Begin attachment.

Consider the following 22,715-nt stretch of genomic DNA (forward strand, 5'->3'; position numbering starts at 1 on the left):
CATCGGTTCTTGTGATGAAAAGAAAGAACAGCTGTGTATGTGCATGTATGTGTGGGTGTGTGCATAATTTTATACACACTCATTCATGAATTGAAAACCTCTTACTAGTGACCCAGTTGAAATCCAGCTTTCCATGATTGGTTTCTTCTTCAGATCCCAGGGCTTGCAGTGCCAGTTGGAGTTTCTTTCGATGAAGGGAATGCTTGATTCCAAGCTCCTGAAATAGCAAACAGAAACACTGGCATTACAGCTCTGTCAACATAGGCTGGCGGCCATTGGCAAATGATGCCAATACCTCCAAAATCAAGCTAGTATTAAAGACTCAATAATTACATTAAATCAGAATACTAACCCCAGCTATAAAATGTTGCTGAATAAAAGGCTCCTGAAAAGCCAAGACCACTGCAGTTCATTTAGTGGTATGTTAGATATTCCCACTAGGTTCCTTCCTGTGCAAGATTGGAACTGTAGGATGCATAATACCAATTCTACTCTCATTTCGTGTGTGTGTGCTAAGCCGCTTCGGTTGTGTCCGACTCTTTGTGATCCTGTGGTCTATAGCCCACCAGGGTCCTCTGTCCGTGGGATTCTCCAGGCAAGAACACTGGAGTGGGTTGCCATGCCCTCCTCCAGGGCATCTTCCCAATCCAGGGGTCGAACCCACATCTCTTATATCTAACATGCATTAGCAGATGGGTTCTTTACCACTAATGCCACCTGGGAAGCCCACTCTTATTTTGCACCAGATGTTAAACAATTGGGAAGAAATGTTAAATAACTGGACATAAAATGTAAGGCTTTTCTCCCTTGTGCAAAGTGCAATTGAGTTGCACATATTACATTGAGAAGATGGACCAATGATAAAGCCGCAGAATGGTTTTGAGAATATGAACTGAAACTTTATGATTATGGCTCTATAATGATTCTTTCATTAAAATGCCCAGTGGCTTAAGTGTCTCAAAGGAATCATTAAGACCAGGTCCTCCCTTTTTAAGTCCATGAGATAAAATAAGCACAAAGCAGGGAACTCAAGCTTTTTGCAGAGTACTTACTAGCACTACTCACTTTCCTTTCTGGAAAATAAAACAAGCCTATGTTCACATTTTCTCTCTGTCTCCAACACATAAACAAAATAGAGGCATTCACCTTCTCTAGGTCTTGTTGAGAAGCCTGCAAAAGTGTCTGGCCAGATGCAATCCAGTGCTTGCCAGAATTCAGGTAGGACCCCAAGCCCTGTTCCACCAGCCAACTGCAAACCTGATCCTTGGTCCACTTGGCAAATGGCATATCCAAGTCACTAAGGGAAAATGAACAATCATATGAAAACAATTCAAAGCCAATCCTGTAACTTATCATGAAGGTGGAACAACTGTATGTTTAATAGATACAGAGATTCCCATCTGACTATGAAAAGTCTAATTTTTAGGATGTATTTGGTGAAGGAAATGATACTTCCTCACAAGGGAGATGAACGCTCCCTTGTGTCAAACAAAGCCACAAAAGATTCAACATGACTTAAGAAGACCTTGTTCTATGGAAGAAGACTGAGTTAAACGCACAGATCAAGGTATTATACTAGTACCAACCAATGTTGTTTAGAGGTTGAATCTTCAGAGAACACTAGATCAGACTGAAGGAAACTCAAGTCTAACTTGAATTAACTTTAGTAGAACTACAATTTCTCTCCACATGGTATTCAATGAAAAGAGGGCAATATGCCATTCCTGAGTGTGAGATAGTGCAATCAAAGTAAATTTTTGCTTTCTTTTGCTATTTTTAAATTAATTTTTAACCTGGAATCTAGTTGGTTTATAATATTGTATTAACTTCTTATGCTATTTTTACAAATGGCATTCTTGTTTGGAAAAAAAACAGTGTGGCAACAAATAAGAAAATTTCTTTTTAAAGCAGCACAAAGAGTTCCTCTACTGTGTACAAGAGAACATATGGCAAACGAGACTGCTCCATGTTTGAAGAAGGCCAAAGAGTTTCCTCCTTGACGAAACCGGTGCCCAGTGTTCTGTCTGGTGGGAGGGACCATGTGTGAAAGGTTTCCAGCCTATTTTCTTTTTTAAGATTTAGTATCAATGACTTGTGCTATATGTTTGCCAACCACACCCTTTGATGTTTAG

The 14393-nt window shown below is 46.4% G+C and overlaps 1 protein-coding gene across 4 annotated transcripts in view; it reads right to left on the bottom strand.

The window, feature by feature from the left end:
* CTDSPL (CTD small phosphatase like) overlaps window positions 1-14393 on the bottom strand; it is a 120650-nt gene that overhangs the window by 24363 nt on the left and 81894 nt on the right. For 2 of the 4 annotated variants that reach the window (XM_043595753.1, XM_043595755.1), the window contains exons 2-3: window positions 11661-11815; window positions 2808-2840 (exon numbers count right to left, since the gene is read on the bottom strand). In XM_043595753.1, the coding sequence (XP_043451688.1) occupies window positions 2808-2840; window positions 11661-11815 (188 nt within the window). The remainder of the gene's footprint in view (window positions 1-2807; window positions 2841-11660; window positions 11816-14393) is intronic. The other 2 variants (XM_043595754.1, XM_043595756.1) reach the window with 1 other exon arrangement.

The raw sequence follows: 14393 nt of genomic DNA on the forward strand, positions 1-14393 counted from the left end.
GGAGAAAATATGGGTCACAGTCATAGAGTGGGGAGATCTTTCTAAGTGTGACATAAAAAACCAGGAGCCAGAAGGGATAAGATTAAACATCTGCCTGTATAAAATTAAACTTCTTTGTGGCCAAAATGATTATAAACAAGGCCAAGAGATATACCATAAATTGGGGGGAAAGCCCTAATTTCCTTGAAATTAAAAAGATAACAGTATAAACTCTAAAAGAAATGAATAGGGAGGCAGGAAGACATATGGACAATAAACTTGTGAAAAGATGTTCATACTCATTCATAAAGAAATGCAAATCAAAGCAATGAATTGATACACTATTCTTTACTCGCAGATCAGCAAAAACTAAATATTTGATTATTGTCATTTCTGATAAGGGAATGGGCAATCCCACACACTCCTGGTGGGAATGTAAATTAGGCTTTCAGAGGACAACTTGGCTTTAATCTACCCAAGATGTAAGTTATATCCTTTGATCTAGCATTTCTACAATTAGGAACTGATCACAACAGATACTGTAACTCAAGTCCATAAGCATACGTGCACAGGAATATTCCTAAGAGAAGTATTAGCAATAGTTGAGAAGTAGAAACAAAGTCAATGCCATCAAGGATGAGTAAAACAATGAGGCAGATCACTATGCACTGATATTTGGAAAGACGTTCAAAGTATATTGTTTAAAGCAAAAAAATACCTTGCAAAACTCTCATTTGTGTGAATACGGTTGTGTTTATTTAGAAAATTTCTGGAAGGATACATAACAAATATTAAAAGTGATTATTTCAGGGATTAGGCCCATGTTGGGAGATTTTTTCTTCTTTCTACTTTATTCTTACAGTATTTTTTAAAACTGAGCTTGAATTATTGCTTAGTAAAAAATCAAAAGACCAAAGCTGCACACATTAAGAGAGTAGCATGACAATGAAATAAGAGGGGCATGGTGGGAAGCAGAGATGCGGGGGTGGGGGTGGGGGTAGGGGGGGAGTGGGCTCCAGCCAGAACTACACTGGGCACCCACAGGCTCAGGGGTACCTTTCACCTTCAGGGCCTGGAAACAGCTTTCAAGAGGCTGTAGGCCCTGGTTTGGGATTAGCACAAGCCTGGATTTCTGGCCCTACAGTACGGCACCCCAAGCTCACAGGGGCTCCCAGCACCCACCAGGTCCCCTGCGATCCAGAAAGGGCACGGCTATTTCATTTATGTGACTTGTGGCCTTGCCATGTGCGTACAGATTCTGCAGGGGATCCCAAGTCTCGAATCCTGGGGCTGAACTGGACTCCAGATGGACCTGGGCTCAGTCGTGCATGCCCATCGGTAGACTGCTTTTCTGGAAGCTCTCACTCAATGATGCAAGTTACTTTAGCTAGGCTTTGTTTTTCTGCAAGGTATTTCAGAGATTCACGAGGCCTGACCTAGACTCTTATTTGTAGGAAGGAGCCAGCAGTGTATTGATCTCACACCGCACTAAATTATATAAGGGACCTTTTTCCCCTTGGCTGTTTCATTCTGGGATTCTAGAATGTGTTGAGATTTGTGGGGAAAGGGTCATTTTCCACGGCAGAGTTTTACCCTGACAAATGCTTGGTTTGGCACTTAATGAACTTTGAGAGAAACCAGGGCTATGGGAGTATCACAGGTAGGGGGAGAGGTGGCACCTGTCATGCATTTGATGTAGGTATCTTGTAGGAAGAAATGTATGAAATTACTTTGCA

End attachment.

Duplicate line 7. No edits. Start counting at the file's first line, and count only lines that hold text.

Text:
GGAGAAAATATGGGTCACAGTCATAGAGTGGGGAGATCTTTCTAAGTGTGACATAAAAAACCAGGAGCCAGAAGGGATAAGATTAAACATCTGCCTGTATAAAATTAAACTTCTTTGTGGCCAAAATGATTATAAACAAGGCCAAGAGATATACCATAAATTGGGGGGAAAGCCCTAATTTCCTTGAAATTAAAAAGATAACAGTATAAACTCTAAAAGAAATGAATAGGGAGGCAGGAAGACATATGGACAATAAACTTGTGAAAAGATGTTCATACTCATTCATAAAGAAATGCAAATCAAAGCAATGAATTGATACACTATTCTTTACTCGCAGATCAGCAAAAACTAAATATTTGATTATTGTCATTTCTGATAAGGGAATGGGCAATCCCACACACTCCTGGTGGGAATGTAAATTAGGCTTTCAGAGGACAACTTGGCTTTAATCTACCCAAGATGTAAGTTATATCCTTTGATCTAGCATTTCTACAATTAGGAACTGATCACAACAGATACTGTAACTCAAGTCCATAAGCATACGTGCACAGGAATATTCCTAAGAGAAGTATTAGCAATAGTTGAGAAGTAGAAACAAAGTCAATGCCATCAAGGATGAGTAAAACAATGAGGCAGATCACTATGCACTGATATTTGGAAAGACGTTCAAAGTATATTGTTTAAAGCAAAAAAATACCTTGCAAAACTCTCATTTGTGTGAATACGGTTGTGTTTATTTAGAAAATTTCTGGAAGGATACATAACAAATATTAAAAGTGATTATTTCAGGGATTAGGCCCATGTTGGGAGATTTTTTCTTCTTTCTACTTTATTCTTACAGTATTTTTTAAAACTGAGCTTGAATTATTGCTTAGTAAAAAATCAAAAGACCAAAGCTGCACACATTAAGAGAGTAGCATGACAATGAAATAAGAGGGGCATGGTGGGAAGCAGAGATGCGGGGGTGGGGGTGGGGGTAGGGGGGGAGTGGGCTCCAGCCAGAACTACACTGGGCACCCACAGGCTCAGGGGTACCTTTCACCTTCAGGGCCTGGAAACAGCTTTCAAGAGGCTGTAGGCCCTGGTTTGGGATTAGCACAAGCCTGGATTTCTGGCCCTACAGTACGGCACCCCAAGCTCACAGGGGCTCCCAGCACCCACCAGGTCCCCTGCGATCCAGAAAGGGCACGGCTATTTCATTTATGTGACTTGTGGCCTTGCCATGTGCGTACAGATTCTGCAGGGGATCCCAAGTCTCGAATCCTGGGGCTGAACTGGACTCCAGATGGACCTGGGCTCAGTCGTGCATGCCCATCGGTAGACTGCTTTTCTGGAAGCTCTCACTCAATGATGCAAGTTACTTTAGCTAGGCTTTGTTTTTCTGCAAGGTATTTCAGAGATTCACGAGGCCTGACCTAGACTCTTATTTGTAGGAAGGAGCCAGCAGTGTATTGATCTCACACCGCACTAAATTATATAAGGGACCTTTTTCCCCTTGGCTGTTTCATTCTGGGATTCTAGAATGTGTTGAGATTTGTGGGGAAAGGGTCATTTTCCACGGCAGAGTTTTACCCTGACAAATGCTTGGTTTGGCACTTAATGAACTTTGAGAGAAACCAGGGCTATGGGAGTATCACAGGTAGGGGGAGAGGTGGCACCTGTCATGCATTTGATGTAGGTATCTTGTAGGAAGAAATGTATGAAATTACTTTGCA